I have seen my current therapist, a white lesbian woman, since June of 2018. When we met on Wednesday a week ago, I brought up an exchange we had during a pre-COVID session. Back then, I had told her once about how when one of the straight guys I played tennis with drove me home, I felt a strong physical attraction to him to the point where I would have wanted to make out with him if he had identified as queer and provided consent.
“I’m so jealous of you because when I told you about that, you literally said that you would have wanted to vomit if you had been sitting next to him,” I said, smiling. “I don’t know if there’s anything I wouldn’t give to be physically repulsed by men, honestly.”
“I get your frustration,” she said, laughing. The session contained a lot of positive energy. “But if you weren’t attracted to men, you wouldn’t be you.”
I have felt annoyed when my therapist has made similar comments in the past. Continue reading →
On my 26th birthday a couple of weeks ago, I spent a few hours jogging around Green Lake Park in Seattle, a beautiful expanse of water and naturey space in the middle of a dense urban neighborhood. When I paused to cool down on one of the docks that jutted out into the water, I reflected on how complete and fulfilling my life felt with stellar friendships, a deep sense of purpose, and physical and psychological health. I still haven’t dated a man yet, though I thought to myself, and I felt a tinge of sadness. I let myself sit with that sadness for a few minutes. Then I reminded myself that any emotional intimacy a man could give me, I’ve already gotten – through my immersive, loving, and in the past, challenging relationships with my closest friends.
Ten years ago, as a junior in high school, I started watching Queer as Folk for the first time. Continue reading →
Last week I sat in the Seattle-Tacoma International Airport and came across an article about the controversial practice of re-evaluation counseling. The article talked about how this unlicensed form of counseling harmed public school students, many of whom felt coerced to attend sessions against their will. As I sat with my laptop out waiting to board my flight back home, this article reminded me of a crush I had a couple of years ago who told me that he went to re-evaluation counseling. Thinking about this guy’s issues, I wondered if he would have treated me better if he had instead seen a licensed therapist before talking with me. He had issues related to his immigrant parents, coming out at a later age than me, and placing his self-worth in external accomplishments. I felt curious about what factors precluded him from seeking therapy: financial barriers? Adherence to toxic masculinity? A lack of desire to grow and change?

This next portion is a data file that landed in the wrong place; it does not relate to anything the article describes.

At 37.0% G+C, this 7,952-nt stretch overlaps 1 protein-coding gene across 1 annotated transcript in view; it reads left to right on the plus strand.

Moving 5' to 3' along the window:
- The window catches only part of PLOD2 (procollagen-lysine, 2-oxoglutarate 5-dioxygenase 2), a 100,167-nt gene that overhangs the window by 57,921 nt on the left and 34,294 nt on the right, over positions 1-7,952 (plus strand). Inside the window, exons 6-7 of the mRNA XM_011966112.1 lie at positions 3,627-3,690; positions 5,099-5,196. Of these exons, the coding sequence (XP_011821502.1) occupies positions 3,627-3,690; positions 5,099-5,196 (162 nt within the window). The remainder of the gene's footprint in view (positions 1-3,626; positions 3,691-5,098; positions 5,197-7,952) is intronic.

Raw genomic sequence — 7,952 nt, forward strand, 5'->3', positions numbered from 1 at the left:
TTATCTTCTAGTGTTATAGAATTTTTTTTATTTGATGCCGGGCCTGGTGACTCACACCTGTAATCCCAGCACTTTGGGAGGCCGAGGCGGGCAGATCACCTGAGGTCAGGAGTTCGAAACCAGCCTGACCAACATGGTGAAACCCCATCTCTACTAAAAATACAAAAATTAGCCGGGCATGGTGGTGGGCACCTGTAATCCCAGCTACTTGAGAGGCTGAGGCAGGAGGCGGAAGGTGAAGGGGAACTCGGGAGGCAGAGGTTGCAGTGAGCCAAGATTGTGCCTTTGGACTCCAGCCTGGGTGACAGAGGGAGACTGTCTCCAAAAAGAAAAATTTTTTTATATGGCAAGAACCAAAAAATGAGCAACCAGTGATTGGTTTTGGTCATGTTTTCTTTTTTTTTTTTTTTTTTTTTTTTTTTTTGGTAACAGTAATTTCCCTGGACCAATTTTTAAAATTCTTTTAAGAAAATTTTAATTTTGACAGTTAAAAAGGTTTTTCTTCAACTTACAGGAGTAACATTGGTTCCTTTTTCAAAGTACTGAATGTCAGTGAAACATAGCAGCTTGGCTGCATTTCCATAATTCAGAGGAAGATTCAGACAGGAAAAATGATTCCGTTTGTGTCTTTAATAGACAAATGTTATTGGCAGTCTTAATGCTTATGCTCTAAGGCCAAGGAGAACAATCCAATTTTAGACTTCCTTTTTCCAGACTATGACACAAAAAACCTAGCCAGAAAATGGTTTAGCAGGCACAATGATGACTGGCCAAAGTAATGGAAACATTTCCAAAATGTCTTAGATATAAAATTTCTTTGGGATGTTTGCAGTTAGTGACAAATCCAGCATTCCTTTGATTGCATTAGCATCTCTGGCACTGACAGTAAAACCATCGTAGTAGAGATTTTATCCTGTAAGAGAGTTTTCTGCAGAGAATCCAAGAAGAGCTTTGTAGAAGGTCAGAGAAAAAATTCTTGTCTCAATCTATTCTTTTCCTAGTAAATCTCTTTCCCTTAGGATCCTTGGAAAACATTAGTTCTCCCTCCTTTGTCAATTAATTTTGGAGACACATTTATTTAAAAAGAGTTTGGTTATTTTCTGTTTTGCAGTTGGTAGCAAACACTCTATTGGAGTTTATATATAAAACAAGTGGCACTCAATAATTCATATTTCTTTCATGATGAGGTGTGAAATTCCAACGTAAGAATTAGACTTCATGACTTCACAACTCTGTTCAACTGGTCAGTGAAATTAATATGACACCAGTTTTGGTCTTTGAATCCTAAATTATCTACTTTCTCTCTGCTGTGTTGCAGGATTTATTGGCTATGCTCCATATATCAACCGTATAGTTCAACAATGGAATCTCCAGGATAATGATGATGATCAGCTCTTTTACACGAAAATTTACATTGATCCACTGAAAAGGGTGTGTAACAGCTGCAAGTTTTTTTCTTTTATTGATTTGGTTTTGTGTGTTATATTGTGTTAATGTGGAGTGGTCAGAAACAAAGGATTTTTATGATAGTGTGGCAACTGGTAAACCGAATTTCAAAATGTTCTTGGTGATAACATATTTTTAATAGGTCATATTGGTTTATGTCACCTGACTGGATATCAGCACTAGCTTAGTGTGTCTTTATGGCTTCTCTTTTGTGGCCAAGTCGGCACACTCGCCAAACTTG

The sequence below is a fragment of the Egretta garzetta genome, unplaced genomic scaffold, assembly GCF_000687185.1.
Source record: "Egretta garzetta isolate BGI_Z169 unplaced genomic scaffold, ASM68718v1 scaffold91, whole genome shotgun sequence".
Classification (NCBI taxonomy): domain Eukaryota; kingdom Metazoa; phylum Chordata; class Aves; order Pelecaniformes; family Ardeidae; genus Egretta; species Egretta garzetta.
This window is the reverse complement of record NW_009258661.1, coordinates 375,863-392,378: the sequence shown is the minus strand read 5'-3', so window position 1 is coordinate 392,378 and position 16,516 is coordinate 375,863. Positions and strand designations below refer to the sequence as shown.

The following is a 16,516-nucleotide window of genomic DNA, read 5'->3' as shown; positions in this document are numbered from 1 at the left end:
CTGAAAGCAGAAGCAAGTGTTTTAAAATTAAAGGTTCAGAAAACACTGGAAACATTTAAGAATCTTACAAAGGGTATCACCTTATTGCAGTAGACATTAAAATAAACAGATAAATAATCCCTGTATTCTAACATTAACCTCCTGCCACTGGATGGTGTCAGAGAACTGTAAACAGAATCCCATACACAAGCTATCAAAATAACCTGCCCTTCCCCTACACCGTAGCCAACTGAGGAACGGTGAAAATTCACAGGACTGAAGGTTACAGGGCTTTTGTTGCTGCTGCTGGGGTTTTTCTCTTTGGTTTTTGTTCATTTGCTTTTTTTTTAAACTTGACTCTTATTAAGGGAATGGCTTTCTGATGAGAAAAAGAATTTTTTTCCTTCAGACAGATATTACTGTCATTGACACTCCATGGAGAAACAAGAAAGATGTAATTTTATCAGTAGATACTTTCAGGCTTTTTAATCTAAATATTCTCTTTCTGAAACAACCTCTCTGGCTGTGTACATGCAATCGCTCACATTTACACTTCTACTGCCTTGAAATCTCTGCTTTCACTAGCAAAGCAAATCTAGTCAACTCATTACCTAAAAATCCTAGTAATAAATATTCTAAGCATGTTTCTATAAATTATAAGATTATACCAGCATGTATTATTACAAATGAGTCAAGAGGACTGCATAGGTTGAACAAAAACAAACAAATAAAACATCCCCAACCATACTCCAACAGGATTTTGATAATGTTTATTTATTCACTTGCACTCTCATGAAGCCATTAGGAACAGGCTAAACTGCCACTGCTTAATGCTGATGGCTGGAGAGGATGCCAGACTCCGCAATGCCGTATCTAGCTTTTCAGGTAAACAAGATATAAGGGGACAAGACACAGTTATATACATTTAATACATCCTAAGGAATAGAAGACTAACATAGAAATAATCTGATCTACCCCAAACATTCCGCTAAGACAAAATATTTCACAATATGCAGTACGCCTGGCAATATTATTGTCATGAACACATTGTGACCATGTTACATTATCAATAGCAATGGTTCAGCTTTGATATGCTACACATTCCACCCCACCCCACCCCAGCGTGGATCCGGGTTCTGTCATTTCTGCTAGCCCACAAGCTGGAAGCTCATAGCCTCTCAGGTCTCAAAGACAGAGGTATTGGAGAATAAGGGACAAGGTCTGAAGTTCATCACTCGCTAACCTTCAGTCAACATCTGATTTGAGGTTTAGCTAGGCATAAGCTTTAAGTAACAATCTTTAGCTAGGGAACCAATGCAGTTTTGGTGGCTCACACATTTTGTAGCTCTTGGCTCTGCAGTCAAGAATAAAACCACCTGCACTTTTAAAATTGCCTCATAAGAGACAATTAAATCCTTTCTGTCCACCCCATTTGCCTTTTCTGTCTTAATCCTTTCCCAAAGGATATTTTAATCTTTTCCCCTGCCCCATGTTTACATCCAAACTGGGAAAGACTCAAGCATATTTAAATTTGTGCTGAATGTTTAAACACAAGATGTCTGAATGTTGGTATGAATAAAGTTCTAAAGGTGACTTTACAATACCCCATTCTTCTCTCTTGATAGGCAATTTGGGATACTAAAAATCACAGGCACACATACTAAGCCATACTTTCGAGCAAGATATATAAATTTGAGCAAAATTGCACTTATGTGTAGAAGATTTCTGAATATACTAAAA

This thought process reminded me of the many emotionally compromised queer men I have come into contact with through my dating life. Continue reading →
Over the past week I have spent at least half of my waking hours listening to “Feel Special” by Twice, at this point my favorite Twice song by far. I love upbeat dance pop because it both matches and fuels my cheery and energetic day to day personality. I most appreciate “Feel Special” because within its positive and uplifting grooves, it contains more melancholy lyrics about feeling alone, motionless, and without purpose.
These more somber lyrics spurred me to reflect on my own history of feeling misunderstood and isolated. Continue reading →
To take a break from engaging with the anti-Asian hate going on in the United States, I wanted to write a blog post about my gender identity and men’s irrelevance. Over the past several months, I have started to go by any and all pronouns. This change does not feel major to me because while I have always felt comfortable in my male body, I have also always had a femme side which I cherish a lot. However, I have caught myself thinking at times: will men feel less attracted to me if I go by any/all pronouns instead of only he/him pronouns?
Whenever I notice this thought, I remind myself: I literally do not care what any man thinks of me and never will. Continue reading →
Multiple people have mistreated me within my several years within academia. This mistreatment has taken the form of gaslighting, lashing out at me over innocuous statements, and borderline emotional abuse. One of the reasons I try to keep this blog somewhat low key (e.g., I changed my Twitter handle so it no longer contains my full name) is so that I have a safe space to share about my experiences without too much fear of repercussion.